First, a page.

"When the flower want to oxygen and nutrition, I will help you too much"
The last weekend of September, I took a long weekend and hopped a train to Kharkiv to attend the Ukrainian marriage ceremony of my dear friends Amanda and Oleg. I say 'marriage ceremony' because it wasn't a full wedding in the traditional sense but a celebration with Oleg's family and local friends before they leave for America. The real, official, big day is Alaska around Thanksgiving. Yah!
The above, bad translated line came from a nifty craft Amanda and I found while grocery shopping at a mega supermarket for the party. My mind exploded over and over as I wandered through imported goods that I have longed for (ranch dressing, tortillas, lettuce) and local baked breads filled with glazed onions or covered in chocolate whip. The pint sized toy created the needed comic relief to my very achy brain. From the moment I stepped off the train and Amanda put me in her car (her car!) to the drive through at McDonalds (the drive through!), to her apartment with AC, washing machine, and movie selection, playing with Bella her dog (her dog!), to sight seeing, mega mall shopping (nothing I can afford), I was in shock. I ate burritos for 4 meals in a 3 days. (burritos! amazing!) She spoiled me to the nth percentage. We watched our odd purchase hold water for her plant life and continued to laugh at the phrasing on the package.
But the more I thought I about these words, I more I realized they mean more than just humor. They mean, when you need help (oxygen, laughter, a bed) I will help you. I will help you so much, it's too much. The weekend at Amanda's helped me too much. I just love her. We spend a few days together in Kyiv this summer but before July, we had been apart for 2.5 years. I think it helped her a lot too. Someone to shop with, craft with, show her wedding dress to, watch chic flics with.
We did all that we could.
We enjoyed each other's company, told old stories to new friends, and prepared for the party. The maid of honor and best man, Yana and Kostiya, arrived in their traditional outfits with Oleg. Amanda and I transformed from American ladies to true Ukrainian beauties. A short drive across town in her car (her car!) to the private house we booked on the property of a fabulous restaurant. Their photo session took place all over the restaurant's property: at the pond, the outdoor tables, our dinner house while Oleg's family and other guests arrived. Ukrainian's thoughts on photography, what makes an interesting photo, and posing for photos is quite different than my own opinion so that was interesting. Hilarious to watch Oleg think of how he would lean across bushes down wind from me so he could look more mysterious. Annoying that Kostiya demanded a photo of him for every photo of the bride. (I put a stop to that behavior) Thrilling to watch Amanda's turn her American and Ukrainian smiles on and off according to who she was standing with. Yana's perfected 'sitting in the grass with food and flowers about me' was exactly that. It wasn't a massive gathering but every single person that attended love and care about Amanda and Oleg. It was wonderful to meet so many new people - especially those who had already heard of me but couldn't figure out what nationality I was and listen to three language combining in the air. I have photographed many weddings before and it's always a joy to observe people in their most joyous hour. This celebration was no different. Amanda sparkled. Her contentment in her dress, her man, and her life was obvious. I have never seen my friend SO HAPPY. Oleg looked strong, handsome, and confident. Their guests beamed like the sunset that was our background. A few of the women, myself included, opened cried in sight of their love.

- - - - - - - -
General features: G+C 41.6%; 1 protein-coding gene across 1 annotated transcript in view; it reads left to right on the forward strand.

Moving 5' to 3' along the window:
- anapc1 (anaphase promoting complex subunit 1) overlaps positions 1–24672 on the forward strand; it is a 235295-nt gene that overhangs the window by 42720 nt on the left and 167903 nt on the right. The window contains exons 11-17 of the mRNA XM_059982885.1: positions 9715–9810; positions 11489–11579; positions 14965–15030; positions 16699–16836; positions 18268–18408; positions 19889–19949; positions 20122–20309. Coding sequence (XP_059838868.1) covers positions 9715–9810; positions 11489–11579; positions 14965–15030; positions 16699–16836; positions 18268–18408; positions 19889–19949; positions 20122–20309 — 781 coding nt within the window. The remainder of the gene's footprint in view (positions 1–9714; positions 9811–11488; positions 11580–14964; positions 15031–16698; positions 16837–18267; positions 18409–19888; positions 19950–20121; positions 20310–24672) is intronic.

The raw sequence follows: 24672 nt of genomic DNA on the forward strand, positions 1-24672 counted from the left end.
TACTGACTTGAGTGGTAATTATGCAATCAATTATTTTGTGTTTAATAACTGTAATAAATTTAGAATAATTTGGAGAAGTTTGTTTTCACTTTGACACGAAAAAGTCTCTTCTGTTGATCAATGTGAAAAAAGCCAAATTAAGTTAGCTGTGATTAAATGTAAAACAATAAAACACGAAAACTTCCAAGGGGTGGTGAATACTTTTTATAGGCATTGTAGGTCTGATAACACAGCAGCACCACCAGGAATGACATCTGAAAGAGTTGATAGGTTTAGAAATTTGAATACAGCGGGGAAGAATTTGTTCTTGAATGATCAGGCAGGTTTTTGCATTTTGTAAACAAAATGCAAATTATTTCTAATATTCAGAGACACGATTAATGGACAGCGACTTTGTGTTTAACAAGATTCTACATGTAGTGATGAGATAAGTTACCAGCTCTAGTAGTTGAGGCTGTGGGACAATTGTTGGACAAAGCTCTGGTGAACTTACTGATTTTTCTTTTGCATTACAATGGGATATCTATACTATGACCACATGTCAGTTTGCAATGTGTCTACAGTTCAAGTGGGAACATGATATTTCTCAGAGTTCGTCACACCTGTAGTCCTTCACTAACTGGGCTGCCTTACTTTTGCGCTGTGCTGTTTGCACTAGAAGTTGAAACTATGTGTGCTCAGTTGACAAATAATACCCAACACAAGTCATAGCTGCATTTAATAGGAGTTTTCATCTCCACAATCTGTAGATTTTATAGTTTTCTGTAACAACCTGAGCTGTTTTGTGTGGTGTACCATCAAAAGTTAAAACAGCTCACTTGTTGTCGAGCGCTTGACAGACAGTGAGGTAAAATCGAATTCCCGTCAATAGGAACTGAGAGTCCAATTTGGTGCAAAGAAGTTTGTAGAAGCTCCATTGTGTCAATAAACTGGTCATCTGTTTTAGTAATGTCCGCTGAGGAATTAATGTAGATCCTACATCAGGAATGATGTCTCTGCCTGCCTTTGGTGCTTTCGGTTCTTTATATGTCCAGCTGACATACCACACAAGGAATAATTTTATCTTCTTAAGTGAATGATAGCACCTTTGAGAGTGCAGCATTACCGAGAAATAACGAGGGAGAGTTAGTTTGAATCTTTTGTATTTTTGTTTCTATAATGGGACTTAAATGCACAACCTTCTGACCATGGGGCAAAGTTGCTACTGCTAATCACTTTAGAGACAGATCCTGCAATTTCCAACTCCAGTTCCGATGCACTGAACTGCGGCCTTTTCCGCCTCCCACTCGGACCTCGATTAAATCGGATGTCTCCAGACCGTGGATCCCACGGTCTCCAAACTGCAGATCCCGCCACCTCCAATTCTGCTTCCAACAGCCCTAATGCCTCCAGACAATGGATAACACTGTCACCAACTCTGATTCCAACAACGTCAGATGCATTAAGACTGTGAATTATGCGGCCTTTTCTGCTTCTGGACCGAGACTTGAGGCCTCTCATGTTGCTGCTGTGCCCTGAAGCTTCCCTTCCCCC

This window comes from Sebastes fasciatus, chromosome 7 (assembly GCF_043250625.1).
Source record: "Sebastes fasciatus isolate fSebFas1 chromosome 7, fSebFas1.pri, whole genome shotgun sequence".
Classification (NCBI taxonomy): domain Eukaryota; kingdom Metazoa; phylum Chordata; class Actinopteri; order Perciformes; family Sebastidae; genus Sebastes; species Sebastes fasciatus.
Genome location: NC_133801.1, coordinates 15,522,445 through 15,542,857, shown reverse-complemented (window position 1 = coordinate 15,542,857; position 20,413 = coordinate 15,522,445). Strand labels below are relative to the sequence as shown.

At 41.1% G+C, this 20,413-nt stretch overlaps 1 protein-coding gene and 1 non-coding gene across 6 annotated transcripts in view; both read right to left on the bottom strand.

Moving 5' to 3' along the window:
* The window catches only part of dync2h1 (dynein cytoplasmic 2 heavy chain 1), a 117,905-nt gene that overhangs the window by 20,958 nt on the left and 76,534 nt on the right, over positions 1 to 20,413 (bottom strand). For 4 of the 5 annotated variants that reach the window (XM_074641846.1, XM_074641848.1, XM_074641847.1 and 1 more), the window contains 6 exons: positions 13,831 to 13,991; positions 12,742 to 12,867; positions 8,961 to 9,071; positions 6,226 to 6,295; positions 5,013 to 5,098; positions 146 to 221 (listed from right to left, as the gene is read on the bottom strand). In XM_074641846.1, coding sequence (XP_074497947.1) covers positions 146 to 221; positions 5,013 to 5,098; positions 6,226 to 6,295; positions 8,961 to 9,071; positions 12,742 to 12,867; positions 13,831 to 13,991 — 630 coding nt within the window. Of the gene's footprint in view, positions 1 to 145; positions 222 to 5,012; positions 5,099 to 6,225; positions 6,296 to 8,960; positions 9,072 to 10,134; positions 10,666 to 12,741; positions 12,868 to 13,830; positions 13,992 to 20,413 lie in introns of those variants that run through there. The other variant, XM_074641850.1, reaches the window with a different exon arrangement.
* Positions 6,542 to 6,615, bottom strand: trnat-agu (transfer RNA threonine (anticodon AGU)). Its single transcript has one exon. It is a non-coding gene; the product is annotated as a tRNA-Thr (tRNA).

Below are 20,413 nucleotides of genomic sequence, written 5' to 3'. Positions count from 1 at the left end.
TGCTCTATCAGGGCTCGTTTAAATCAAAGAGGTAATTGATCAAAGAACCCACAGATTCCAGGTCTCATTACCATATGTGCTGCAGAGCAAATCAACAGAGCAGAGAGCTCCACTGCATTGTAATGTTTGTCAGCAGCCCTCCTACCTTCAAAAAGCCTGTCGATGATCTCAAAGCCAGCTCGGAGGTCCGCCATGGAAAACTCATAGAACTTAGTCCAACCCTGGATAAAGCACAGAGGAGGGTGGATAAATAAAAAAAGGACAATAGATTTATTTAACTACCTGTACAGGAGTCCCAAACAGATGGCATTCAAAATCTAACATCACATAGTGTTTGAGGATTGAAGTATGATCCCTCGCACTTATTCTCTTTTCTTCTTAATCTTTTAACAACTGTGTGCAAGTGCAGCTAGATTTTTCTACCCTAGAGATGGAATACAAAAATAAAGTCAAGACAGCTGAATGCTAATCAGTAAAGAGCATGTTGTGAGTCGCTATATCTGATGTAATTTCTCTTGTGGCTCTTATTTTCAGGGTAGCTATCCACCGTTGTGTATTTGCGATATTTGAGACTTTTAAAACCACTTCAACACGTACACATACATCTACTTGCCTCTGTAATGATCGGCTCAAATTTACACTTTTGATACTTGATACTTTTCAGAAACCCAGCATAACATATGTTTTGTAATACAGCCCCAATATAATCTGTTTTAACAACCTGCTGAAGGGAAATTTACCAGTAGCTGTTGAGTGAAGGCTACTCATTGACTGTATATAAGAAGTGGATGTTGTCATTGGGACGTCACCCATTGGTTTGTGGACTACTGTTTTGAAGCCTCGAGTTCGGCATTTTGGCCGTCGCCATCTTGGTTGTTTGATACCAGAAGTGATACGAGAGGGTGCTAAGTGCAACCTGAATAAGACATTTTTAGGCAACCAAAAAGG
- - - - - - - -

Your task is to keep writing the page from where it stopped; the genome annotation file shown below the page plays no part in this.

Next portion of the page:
Our evening continued as dinner time arrived. We were served a three course dinner of at least 20 different dishes and watched a chef light fire to our main dish (with black lights). Several people shared well wishes and gave gifts. Three different preachers (all named Vitaly) shared scriptures and stories of Amanda and Oleg. Music played. Everyone joked about Oleg's chubby baby photos and Amanda's energetic fishing skills in the slideshow. Personally, I jumped for joy at the sight of the leftovers, knowing I would right know with such delicious food surrounding me.
Another day of meeting people, sight seeing, and eating too much goodness took up our time. I got to raid Amanda's closet since she is packing to move back to Alaska soon so I came home with three large bags of new clothes for myself and two friends. I also raided Amanda's closet when she left Kentucky to move to Ukraine. Everything does come full circle. Getting back to my room and bed was a great relief for my feet but was a difficult transition from such company and grandeur. Luckily, Kharkiv isn't that far away. I can easily visit my new friends there again.
Enjoy party photos below!
|The lovely couple|
|A small amount of payback for his 'assistance'.|
|This a photo the Oleg designed.|
|This is a photo I designed.|
Neither one is bad. Just different.
|Oleg, Amanda, and his son, Dima|
|Holding fancy bread ain't no thing!|
|The traditional 'Karavai' bread to be blessed, kissed, and eaten.|
These two images may need to be explained.
Image 1: Amanda and I have a series of photos with willow trees that we began in 2009 in Kentucky. Then Ukraine. Next, Alaska. Pure American Silly.
Image 2: Our best brick face. Ever. Pure Ukrainian Serious. We do eat borsch and we like it.